what scp is doing, but it doesn’t copy data at wire speed. It aint the
encyption and decryption, because that’d just use CPU and when I’ve done
it it’s hasn’t been CPU bound. I can only assume that the scp process
has a lot of handshaking and ssh protocol overhead.

Why not rsync? Rsync doesn’t really buy you that much on the first copy.
It’s only the subsequent runs where rsync really shines. However, rsync
requires the source to send a complete file list to the destination
before it starts copying any data. If you’ve got a filesystem with a
large number of files, that’s an awfully large overhead, especially as
the destination host has to hold it in memory.

Ever wanted to find out how much diskspace each table was taking in a
database? Here’s how:

database=# SELECT
   pg_size_pretty(pg_relation_size(tablename)) AS table_size,
   pg_size_pretty(pg_total_relation_size(tablename)) AS total_table_size
   schemaname = 'public';
 tablename  | table_size | total_table_size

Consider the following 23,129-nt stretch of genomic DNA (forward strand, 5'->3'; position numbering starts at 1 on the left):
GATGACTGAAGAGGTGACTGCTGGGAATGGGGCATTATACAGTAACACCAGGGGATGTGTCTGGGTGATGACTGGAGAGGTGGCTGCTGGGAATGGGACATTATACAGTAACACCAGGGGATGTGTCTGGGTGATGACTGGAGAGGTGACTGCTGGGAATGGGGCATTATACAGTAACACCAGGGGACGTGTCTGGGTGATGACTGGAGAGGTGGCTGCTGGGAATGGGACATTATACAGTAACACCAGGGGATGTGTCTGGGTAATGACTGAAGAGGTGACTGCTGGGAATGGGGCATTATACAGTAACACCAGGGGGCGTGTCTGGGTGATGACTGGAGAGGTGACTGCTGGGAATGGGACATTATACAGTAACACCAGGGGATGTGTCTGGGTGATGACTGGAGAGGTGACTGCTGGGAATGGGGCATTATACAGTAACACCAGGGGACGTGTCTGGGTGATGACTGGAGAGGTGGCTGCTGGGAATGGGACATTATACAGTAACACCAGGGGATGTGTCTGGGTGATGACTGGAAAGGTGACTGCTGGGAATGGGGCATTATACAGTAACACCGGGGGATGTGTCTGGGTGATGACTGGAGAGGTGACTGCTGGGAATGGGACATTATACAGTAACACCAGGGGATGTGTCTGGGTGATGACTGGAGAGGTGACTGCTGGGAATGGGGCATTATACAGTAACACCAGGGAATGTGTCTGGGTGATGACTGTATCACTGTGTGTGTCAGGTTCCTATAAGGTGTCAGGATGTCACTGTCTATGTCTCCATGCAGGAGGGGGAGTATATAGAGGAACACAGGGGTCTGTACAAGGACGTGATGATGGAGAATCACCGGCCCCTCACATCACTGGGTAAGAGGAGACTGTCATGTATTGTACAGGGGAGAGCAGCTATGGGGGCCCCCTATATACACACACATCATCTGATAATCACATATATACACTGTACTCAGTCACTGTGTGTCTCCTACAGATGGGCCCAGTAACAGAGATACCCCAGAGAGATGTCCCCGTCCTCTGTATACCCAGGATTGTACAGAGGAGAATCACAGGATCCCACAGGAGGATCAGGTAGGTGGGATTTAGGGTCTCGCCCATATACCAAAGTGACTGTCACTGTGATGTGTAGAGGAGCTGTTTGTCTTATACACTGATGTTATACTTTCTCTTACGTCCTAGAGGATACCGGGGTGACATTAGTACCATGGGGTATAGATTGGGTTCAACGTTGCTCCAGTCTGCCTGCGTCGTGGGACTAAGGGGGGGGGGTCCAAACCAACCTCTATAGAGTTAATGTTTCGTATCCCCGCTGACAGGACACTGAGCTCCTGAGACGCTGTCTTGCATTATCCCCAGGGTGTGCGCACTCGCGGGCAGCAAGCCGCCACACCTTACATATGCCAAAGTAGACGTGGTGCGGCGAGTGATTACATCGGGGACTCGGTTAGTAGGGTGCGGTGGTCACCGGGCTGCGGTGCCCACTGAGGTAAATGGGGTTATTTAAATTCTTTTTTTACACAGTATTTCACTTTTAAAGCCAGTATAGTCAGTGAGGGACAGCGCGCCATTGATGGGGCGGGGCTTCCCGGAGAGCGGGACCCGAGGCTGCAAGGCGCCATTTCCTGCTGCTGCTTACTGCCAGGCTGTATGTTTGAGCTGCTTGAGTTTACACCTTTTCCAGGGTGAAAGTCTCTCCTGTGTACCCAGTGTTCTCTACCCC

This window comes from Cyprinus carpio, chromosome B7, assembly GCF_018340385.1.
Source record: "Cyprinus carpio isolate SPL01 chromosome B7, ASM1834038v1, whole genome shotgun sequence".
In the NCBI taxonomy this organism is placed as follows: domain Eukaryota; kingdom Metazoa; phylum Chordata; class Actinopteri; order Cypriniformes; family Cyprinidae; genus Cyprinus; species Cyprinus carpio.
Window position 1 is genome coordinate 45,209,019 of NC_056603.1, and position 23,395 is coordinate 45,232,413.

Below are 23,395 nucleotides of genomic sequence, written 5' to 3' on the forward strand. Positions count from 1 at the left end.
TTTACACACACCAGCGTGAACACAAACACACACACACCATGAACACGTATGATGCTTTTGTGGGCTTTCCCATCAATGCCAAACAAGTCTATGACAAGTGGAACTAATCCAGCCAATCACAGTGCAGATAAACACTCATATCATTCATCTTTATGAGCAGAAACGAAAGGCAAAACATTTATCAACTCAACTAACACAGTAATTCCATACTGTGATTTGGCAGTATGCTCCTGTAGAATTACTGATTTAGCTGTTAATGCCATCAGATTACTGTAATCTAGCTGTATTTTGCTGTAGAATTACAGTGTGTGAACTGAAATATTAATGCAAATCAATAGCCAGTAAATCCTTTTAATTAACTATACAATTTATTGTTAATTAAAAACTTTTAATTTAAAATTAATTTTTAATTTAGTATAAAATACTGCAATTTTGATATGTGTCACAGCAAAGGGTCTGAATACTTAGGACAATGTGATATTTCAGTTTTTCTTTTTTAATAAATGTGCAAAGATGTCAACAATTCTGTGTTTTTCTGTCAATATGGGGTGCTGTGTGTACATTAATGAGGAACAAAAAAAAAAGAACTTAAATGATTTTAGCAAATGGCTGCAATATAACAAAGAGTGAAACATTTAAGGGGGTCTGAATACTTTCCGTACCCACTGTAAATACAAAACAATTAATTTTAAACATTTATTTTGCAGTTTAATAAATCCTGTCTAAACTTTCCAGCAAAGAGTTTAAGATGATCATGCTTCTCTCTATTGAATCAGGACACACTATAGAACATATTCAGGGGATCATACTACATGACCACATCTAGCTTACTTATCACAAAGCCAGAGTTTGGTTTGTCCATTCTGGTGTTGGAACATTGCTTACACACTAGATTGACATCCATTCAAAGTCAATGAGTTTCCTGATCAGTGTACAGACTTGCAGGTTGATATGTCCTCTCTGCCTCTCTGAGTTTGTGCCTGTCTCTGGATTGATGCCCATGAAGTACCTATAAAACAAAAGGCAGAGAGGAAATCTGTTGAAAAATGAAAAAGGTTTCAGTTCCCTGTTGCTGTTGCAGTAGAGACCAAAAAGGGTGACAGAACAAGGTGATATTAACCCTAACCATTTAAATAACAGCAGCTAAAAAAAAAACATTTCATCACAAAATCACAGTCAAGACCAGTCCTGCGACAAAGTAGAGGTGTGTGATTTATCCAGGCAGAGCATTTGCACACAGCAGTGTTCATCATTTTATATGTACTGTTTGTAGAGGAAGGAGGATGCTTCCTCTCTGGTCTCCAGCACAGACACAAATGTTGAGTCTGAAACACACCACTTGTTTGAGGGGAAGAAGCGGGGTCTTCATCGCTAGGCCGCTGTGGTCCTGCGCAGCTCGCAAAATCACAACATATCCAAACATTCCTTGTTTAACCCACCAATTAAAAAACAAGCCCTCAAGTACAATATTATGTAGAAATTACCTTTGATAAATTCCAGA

deferrals  | 205 MB     | 486 MB
 errors     | 58 MB      | 137 MB
 deliveries | 2646 MB    | 10096 MB
 queue      | 7464 kB    | 22 MB
 unknown    | 797 MB     | 2644 MB
 messages   | 1933 MB    | 6100 MB
 rejects    | 25 GB      | 75 GB
(7 rows)

Table size is the size for the current data.
Total table size includes indexes and data that is too large to fix in
the main table store (things like large BLOB fields). You can find more
information in the PostgreSQL

Edit: changed to use pg_size_pretty(), which I thought existed, but couldn’t find in the docs. Brett Parker reminded me it did exist after all and I wasn’t just imagining it.